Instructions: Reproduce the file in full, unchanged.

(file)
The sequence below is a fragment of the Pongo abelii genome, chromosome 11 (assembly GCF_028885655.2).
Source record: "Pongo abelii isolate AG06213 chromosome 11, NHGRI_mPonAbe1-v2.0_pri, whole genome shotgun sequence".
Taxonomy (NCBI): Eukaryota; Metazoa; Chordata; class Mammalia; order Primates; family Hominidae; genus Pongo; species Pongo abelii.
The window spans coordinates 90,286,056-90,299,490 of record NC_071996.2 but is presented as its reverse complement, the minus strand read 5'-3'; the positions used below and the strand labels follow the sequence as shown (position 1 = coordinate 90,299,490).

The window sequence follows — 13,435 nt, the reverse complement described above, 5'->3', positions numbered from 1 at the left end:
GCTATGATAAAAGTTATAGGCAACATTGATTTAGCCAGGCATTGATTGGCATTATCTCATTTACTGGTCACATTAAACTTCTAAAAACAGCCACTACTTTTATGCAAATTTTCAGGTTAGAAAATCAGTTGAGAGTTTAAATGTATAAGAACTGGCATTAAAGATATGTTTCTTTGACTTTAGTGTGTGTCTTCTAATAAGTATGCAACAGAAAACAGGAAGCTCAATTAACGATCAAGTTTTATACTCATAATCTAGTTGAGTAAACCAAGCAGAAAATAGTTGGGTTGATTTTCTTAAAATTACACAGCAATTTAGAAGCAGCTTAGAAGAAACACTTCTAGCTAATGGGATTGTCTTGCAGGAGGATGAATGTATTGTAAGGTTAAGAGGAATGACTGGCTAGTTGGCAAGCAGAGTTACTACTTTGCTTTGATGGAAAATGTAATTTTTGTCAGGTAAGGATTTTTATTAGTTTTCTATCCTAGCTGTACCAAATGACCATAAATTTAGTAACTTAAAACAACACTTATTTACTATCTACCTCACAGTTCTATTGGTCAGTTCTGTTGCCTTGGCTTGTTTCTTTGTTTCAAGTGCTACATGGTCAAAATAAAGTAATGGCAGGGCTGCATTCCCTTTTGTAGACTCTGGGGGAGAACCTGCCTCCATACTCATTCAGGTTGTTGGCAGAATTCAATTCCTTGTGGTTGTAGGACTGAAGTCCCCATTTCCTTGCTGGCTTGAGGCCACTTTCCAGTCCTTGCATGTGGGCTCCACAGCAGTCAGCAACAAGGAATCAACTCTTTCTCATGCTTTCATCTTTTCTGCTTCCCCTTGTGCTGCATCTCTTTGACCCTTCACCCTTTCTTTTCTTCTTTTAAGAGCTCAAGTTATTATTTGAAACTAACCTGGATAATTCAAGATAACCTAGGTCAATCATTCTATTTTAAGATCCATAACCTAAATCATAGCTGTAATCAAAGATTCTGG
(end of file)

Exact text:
The sequence below is a fragment of the Pongo abelii genome, chromosome 11 (assembly GCF_028885655.2).
Source record: "Pongo abelii isolate AG06213 chromosome 11, NHGRI_mPonAbe1-v2.0_pri, whole genome shotgun sequence".
Taxonomy (NCBI): Eukaryota; Metazoa; Chordata; class Mammalia; order Primates; family Hominidae; genus Pongo; species Pongo abelii.
The window spans coordinates 90,286,056-90,299,490 of record NC_071996.2 but is presented as its reverse complement, the minus strand read 5'-3'; the positions used below and the strand labels follow the sequence as shown (position 1 = coordinate 90,299,490).

The window sequence follows — 13,435 nt, the reverse complement described above, 5'->3', positions numbered from 1 at the left end:
GCTATGATAAAAGTTATAGGCAACATTGATTTAGCCAGGCATTGATTGGCATTATCTCATTTACTGGTCACATTAAACTTCTAAAAACAGCCACTACTTTTATGCAAATTTTCAGGTTAGAAAATCAGTTGAGAGTTTAAATGTATAAGAACTGGCATTAAAGATATGTTTCTTTGACTTTAGTGTGTGTCTTCTAATAAGTATGCAACAGAAAACAGGAAGCTCAATTAACGATCAAGTTTTATACTCATAATCTAGTTGAGTAAACCAAGCAGAAAATAGTTGGGTTGATTTTCTTAAAATTACACAGCAATTTAGAAGCAGCTTAGAAGAAACACTTCTAGCTAATGGGATTGTCTTGCAGGAGGATGAATGTATTGTAAGGTTAAGAGGAATGACTGGCTAGTTGGCAAGCAGAGTTACTACTTTGCTTTGATGGAAAATGTAATTTTTGTCAGGTAAGGATTTTTATTAGTTTTCTATCCTAGCTGTACCAAATGACCATAAATTTAGTAACTTAAAACAACACTTATTTACTATCTACCTCACAGTTCTATTGGTCAGTTCTGTTGCCTTGGCTTGTTTCTTTGTTTCAAGTGCTACATGGTCAAAATAAAGTAATGGCAGGGCTGCATTCCCTTTTGTAGACTCTGGGGGAGAACCTGCCTCCATACTCATTCAGGTTGTTGGCAGAATTCAATTCCTTGTGGTTGTAGGACTGAAGTCCCCATTTCCTTGCTGGCTTGAGGCCACTTTCCAGTCCTTGCATGTGGGCTCCACAGCAGTCAGCAACAAGGAATCAACTCTTTCTCATGCTTTCATCTTTTCTGCTTCCCCTTGTGCTGCATCTCTTTGACCCTTCACCCTTTCTTTTCTTCTTTTAAGAGCTCAAGTTATTATTTGAAACTAACCTGGATAATTCAAGATAACCTAGGTCAATCATTCTATTTTAAGATCCATAACCTAAATCATAGCTGTAATCAAAGATTCTGG